The newest cover story in The Economist deplores the situation of cities in developed countries that are left behind in terms of economic development by the digitized, globalized economy.
One such is Scranton, Pennsylvania, where, since 2007, the local government has spent over $6bn on corporate subsidies in an effort to encourage redevelopment and boost local infrastructure. Such places and their disengaged, disgruntled workers are also fueling the rise in anti-globalization rhetoric which has propelled several new faces into the political arena in the US, France, and Britain, and produced unexpected election results.
The Economist suggests three new avenues for reviving these economically laggard cities, all of which involve heavy-handed government policies: (1) spreading know-how to better help local firms, (2) help colleges train local firms in mastering new technologies, and (3) using tax incentives and subsidies to encourage local investment.
But the premise on which these suggestions are based is entirely flawed: it is not sweeping globalization that has kept these cities behind, but government policies.
Globalization did indeed remove once thriving industries from these areas and relocate them to better-performing regions. These changes are inevitable in the economy: comparative advantage shifts as consumer preferences shift, quickly and significantly; entire regions may see capital and labor move from a local booming industry to other areas, other industries, or even abroad. This is an inevitable law of economics, and in the nature of the market.
But there is another law inherent in the market, and in the network of specialization that binds economic communities together: that no individual or region is left without a comparative advantage. Specialization is beneficial because and only if resources are allocated based on relative productivity, and free trade is allowed to take place as a result.
Thus, other industries are sure to flourish where once coal mining reigned, if only the market is allowed to reallocate resources to the most efficient and productive production processes. Transitional periods may be difficult, and the movement of both capital and labor costly—both financially and personally. But if the change is one toward more efficient production, everyone will be better off: prices will tend to drop and real wages to increase.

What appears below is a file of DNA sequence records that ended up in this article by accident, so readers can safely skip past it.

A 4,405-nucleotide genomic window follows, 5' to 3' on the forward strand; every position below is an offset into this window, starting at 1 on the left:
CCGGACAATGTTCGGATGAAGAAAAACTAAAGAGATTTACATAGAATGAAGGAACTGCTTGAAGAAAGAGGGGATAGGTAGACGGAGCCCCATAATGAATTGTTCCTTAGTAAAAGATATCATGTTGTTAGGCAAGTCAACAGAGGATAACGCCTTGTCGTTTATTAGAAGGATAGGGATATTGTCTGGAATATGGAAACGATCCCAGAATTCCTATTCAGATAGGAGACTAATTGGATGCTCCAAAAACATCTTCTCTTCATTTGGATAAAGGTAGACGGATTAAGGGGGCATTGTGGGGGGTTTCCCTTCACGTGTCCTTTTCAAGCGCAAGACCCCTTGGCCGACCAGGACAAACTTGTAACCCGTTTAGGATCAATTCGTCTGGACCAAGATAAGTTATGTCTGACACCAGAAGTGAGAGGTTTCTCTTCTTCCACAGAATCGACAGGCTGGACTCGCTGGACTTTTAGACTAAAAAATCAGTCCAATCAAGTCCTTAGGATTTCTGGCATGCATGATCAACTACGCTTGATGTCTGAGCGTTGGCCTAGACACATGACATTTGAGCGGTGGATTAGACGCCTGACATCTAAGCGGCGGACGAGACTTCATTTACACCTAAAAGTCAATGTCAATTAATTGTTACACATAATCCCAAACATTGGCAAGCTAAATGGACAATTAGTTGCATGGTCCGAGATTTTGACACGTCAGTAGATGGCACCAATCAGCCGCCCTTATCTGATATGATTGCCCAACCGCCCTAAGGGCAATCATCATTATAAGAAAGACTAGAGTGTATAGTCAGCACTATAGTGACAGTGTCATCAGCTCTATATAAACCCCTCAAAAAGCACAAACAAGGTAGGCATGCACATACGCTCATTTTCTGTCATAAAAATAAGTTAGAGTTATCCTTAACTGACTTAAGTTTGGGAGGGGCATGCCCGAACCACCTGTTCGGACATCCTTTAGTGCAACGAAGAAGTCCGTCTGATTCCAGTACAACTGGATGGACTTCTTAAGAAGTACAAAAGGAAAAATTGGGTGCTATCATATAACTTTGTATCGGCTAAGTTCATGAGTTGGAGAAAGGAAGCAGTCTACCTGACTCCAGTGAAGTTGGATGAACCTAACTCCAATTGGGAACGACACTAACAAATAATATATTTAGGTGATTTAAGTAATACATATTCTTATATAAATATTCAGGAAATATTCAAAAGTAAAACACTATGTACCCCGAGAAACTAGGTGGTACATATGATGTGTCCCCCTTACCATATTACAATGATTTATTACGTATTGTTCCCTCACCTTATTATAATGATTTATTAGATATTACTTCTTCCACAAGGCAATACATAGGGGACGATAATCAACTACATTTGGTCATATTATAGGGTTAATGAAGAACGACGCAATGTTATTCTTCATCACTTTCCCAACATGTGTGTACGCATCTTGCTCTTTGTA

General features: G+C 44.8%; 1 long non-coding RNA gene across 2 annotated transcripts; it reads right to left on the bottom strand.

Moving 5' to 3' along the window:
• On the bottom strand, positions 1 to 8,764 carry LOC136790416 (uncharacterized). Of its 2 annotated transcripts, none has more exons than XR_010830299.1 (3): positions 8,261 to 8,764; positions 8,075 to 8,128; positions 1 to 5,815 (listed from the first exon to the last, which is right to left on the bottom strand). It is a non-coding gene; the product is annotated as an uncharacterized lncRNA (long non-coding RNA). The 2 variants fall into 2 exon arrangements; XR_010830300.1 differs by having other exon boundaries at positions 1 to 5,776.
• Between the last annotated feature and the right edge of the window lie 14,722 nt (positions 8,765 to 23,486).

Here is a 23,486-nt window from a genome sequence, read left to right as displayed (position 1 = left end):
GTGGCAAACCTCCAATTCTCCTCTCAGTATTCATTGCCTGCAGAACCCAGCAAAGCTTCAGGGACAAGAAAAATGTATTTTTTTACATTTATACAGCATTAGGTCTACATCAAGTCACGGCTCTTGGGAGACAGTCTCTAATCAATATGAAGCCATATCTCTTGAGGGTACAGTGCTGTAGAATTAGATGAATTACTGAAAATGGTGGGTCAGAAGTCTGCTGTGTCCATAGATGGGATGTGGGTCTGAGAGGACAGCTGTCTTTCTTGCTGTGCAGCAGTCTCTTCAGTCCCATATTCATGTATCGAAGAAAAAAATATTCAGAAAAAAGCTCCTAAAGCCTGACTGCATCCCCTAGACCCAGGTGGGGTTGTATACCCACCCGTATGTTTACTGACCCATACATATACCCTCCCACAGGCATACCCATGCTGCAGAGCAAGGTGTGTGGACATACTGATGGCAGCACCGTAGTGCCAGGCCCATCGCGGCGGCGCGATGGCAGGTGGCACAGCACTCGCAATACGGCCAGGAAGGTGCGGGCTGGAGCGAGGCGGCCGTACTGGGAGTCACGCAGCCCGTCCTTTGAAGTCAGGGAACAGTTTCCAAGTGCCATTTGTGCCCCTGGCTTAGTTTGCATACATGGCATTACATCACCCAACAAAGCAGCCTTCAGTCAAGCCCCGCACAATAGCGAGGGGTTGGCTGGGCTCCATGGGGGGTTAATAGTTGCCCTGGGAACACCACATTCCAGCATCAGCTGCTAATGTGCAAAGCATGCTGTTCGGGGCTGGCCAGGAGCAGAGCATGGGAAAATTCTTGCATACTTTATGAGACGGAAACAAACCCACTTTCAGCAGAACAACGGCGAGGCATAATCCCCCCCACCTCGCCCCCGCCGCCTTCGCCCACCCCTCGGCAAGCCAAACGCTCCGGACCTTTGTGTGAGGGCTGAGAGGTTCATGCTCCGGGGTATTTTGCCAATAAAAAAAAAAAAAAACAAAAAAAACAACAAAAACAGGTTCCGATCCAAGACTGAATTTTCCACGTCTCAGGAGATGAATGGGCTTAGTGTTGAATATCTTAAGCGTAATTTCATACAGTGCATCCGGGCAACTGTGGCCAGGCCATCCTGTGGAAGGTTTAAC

However, none of this cannot occur if governments divert these resources into corporate subsidies, restrict free trade, and promote their own brand of ‘managed globalization’; if monetary policies destroy the means and incentives to save for future investments; or if new government policies waste these resources on spreading know-how or interfering even more in education. To be sure, tax breaks are always welcome, but if they are geared solely towards dying industries, and the new industries which may revive these laggard areas are more heavily taxed as a result, redevelopment may never take hold. Government policies, however well-intentioned, can never reverse, but only stall an already difficult and inevitable change.
The anti-globalization “box” thus contains two different types of arguments: one against economic change in general, which is entirely futile, and the other against difficult economic transitions, which are often brought about and prolonged in the first place by government spending and regulations. As long as both arguments survive, so will the anti-globalization rhetoric and the opportunities to capitalize on it in the political sphere.
It is poor economics that still keeps these regions poor. And it is not in the interest of politics to promote sound economic ideas. Only the market can make economies and economics richer.
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